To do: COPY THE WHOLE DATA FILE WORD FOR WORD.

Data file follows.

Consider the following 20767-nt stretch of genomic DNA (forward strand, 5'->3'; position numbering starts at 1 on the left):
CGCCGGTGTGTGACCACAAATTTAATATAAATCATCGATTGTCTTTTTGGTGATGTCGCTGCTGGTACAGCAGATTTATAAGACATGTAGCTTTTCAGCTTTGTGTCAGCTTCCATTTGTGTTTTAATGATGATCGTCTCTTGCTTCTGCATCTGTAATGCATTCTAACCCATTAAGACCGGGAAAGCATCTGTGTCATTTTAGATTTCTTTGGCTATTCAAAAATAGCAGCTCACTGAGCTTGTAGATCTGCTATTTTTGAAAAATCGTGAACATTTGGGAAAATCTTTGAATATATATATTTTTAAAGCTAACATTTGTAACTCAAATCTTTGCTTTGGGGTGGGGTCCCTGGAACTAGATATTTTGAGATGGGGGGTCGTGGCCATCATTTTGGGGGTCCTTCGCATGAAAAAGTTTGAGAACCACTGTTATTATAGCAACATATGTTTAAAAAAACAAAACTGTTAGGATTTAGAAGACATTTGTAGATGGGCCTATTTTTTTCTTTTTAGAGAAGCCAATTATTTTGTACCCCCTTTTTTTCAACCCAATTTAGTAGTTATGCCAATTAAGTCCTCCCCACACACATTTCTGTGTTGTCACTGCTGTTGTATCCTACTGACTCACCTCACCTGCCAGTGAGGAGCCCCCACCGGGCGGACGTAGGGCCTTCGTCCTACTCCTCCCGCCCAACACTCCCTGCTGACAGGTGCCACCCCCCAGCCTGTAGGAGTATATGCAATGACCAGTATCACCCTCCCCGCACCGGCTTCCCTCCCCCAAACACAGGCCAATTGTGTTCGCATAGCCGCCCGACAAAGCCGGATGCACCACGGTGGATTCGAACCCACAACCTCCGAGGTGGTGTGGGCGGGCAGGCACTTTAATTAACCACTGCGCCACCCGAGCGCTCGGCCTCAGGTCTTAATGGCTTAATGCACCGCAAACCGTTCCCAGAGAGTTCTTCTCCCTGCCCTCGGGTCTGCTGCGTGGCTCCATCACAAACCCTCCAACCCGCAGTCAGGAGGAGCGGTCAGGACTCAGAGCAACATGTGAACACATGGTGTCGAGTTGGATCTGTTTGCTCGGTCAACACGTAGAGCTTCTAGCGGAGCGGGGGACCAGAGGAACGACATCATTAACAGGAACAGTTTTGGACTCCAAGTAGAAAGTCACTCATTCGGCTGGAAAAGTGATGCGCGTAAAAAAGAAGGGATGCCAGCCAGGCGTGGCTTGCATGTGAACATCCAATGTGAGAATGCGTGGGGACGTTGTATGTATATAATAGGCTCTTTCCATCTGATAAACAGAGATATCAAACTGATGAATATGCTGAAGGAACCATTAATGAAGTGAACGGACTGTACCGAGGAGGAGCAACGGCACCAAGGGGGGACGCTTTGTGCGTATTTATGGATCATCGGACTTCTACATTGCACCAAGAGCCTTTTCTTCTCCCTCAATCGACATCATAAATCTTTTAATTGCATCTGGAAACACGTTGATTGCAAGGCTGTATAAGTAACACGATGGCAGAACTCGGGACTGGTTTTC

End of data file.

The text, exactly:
Consider the following 20767-nt stretch of genomic DNA (forward strand, 5'->3'; position numbering starts at 1 on the left):
CGCCGGTGTGTGACCACAAATTTAATATAAATCATCGATTGTCTTTTTGGTGATGTCGCTGCTGGTACAGCAGATTTATAAGACATGTAGCTTTTCAGCTTTGTGTCAGCTTCCATTTGTGTTTTAATGATGATCGTCTCTTGCTTCTGCATCTGTAATGCATTCTAACCCATTAAGACCGGGAAAGCATCTGTGTCATTTTAGATTTCTTTGGCTATTCAAAAATAGCAGCTCACTGAGCTTGTAGATCTGCTATTTTTGAAAAATCGTGAACATTTGGGAAAATCTTTGAATATATATATTTTTAAAGCTAACATTTGTAACTCAAATCTTTGCTTTGGGGTGGGGTCCCTGGAACTAGATATTTTGAGATGGGGGGTCGTGGCCATCATTTTGGGGGTCCTTCGCATGAAAAAGTTTGAGAACCACTGTTATTATAGCAACATATGTTTAAAAAAACAAAACTGTTAGGATTTAGAAGACATTTGTAGATGGGCCTATTTTTTTCTTTTTAGAGAAGCCAATTATTTTGTACCCCCTTTTTTTCAACCCAATTTAGTAGTTATGCCAATTAAGTCCTCCCCACACACATTTCTGTGTTGTCACTGCTGTTGTATCCTACTGACTCACCTCACCTGCCAGTGAGGAGCCCCCACCGGGCGGACGTAGGGCCTTCGTCCTACTCCTCCCGCCCAACACTCCCTGCTGACAGGTGCCACCCCCCAGCCTGTAGGAGTATATGCAATGACCAGTATCACCCTCCCCGCACCGGCTTCCCTCCCCCAAACACAGGCCAATTGTGTTCGCATAGCCGCCCGACAAAGCCGGATGCACCACGGTGGATTCGAACCCACAACCTCCGAGGTGGTGTGGGCGGGCAGGCACTTTAATTAACCACTGCGCCACCCGAGCGCTCGGCCTCAGGTCTTAATGGCTTAATGCACCGCAAACCGTTCCCAGAGAGTTCTTCTCCCTGCCCTCGGGTCTGCTGCGTGGCTCCATCACAAACCCTCCAACCCGCAGTCAGGAGGAGCGGTCAGGACTCAGAGCAACATGTGAACACATGGTGTCGAGTTGGATCTGTTTGCTCGGTCAACACGTAGAGCTTCTAGCGGAGCGGGGGACCAGAGGAACGACATCATTAACAGGAACAGTTTTGGACTCCAAGTAGAAAGTCACTCATTCGGCTGGAAAAGTGATGCGCGTAAAAAAGAAGGGATGCCAGCCAGGCGTGGCTTGCATGTGAACATCCAATGTGAGAATGCGTGGGGACGTTGTATGTATATAATAGGCTCTTTCCATCTGATAAACAGAGATATCAAACTGATGAATATGCTGAAGGAACCATTAATGAAGTGAACGGACTGTACCGAGGAGGAGCAACGGCACCAAGGGGGGACGCTTTGTGCGTATTTATGGATCATCGGACTTCTACATTGCACCAAGAGCCTTTTCTTCTCCCTCAATCGACATCATAAATCTTTTAATTGCATCTGGAAACACGTTGATTGCAAGGCTGTATAAGTAACACGATGGCAGAACTCGGGACTGGTTTTC